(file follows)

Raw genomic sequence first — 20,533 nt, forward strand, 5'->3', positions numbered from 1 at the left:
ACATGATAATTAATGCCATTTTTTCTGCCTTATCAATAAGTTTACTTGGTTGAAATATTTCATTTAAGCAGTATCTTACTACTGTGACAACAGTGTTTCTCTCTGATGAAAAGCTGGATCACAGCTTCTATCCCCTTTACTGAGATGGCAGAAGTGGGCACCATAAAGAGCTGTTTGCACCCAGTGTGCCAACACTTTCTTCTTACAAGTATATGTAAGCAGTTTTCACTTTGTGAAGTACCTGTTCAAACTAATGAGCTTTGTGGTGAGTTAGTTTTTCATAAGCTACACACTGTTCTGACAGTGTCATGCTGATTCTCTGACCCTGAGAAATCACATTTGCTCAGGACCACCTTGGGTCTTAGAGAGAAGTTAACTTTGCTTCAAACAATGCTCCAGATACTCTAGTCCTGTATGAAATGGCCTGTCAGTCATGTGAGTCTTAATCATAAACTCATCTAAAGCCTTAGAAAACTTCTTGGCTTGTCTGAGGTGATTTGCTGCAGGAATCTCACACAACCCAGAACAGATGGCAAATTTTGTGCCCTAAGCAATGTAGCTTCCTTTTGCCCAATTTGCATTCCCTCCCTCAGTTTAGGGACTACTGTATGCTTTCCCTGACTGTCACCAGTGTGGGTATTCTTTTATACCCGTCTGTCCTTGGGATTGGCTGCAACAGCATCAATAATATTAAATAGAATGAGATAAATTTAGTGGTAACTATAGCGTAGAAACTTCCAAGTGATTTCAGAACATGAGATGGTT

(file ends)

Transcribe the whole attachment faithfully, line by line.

Raw genomic sequence first — 20,533 nt, forward strand, 5'->3', positions numbered from 1 at the left:
ACATGATAATTAATGCCATTTTTTCTGCCTTATCAATAAGTTTACTTGGTTGAAATATTTCATTTAAGCAGTATCTTACTACTGTGACAACAGTGTTTCTCTCTGATGAAAAGCTGGATCACAGCTTCTATCCCCTTTACTGAGATGGCAGAAGTGGGCACCATAAAGAGCTGTTTGCACCCAGTGTGCCAACACTTTCTTCTTACAAGTATATGTAAGCAGTTTTCACTTTGTGAAGTACCTGTTCAAACTAATGAGCTTTGTGGTGAGTTAGTTTTTCATAAGCTACACACTGTTCTGACAGTGTCATGCTGATTCTCTGACCCTGAGAAATCACATTTGCTCAGGACCACCTTGGGTCTTAGAGAGAAGTTAACTTTGCTTCAAACAATGCTCCAGATACTCTAGTCCTGTATGAAATGGCCTGTCAGTCATGTGAGTCTTAATCATAAACTCATCTAAAGCCTTAGAAAACTTCTTGGCTTGTCTGAGGTGATTTGCTGCAGGAATCTCACACAACCCAGAACAGATGGCAAATTTTGTGCCCTAAGCAATGTAGCTTCCTTTTGCCCAATTTGCATTCCCTCCCTCAGTTTAGGGACTACTGTATGCTTTCCCTGACTGTCACCAGTGTGGGTATTCTTTTATACCCGTCTGTCCTTGGGATTGGCTGCAACAGCATCAATAATATTAAATAGAATGAGATAAATTTAGTGGTAACTATAGCGTAGAAACTTCCAAGTGATTTCAGAACATGAGATGGTT